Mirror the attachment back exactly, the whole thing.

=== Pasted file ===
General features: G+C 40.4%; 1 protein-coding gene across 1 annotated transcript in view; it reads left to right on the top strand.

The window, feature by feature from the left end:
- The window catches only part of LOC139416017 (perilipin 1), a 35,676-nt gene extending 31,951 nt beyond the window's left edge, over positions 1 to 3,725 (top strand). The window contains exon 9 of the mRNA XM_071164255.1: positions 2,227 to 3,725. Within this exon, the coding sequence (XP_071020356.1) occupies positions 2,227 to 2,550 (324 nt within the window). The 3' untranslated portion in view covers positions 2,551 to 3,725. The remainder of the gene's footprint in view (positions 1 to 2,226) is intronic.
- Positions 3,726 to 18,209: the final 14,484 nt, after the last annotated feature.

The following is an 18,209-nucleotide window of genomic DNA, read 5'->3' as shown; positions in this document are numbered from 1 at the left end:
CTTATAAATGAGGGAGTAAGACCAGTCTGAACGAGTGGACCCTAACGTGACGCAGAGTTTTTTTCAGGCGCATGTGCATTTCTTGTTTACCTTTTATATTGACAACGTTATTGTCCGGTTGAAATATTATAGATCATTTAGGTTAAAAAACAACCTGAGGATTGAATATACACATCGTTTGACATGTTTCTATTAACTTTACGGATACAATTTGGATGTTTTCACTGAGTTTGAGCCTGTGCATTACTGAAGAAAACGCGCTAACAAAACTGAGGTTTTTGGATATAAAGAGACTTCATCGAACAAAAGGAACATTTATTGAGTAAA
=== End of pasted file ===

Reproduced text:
General features: G+C 40.4%; 1 protein-coding gene across 1 annotated transcript in view; it reads left to right on the top strand.

The window, feature by feature from the left end:
- The window catches only part of LOC139416017 (perilipin 1), a 35,676-nt gene extending 31,951 nt beyond the window's left edge, over positions 1 to 3,725 (top strand). The window contains exon 9 of the mRNA XM_071164255.1: positions 2,227 to 3,725. Within this exon, the coding sequence (XP_071020356.1) occupies positions 2,227 to 2,550 (324 nt within the window). The 3' untranslated portion in view covers positions 2,551 to 3,725. The remainder of the gene's footprint in view (positions 1 to 2,226) is intronic.
- Positions 3,726 to 18,209: the final 14,484 nt, after the last annotated feature.

The following is an 18,209-nucleotide window of genomic DNA, read 5'->3' as shown; positions in this document are numbered from 1 at the left end:
CTTATAAATGAGGGAGTAAGACCAGTCTGAACGAGTGGACCCTAACGTGACGCAGAGTTTTTTTCAGGCGCATGTGCATTTCTTGTTTACCTTTTATATTGACAACGTTATTGTCCGGTTGAAATATTATAGATCATTTAGGTTAAAAAACAACCTGAGGATTGAATATACACATCGTTTGACATGTTTCTATTAACTTTACGGATACAATTTGGATGTTTTCACTGAGTTTGAGCCTGTGCATTACTGAAGAAAACGCGCTAACAAAACTGAGGTTTTTGGATATAAAGAGACTTCATCGAACAAAAGGAACATTTATTGAGTAAA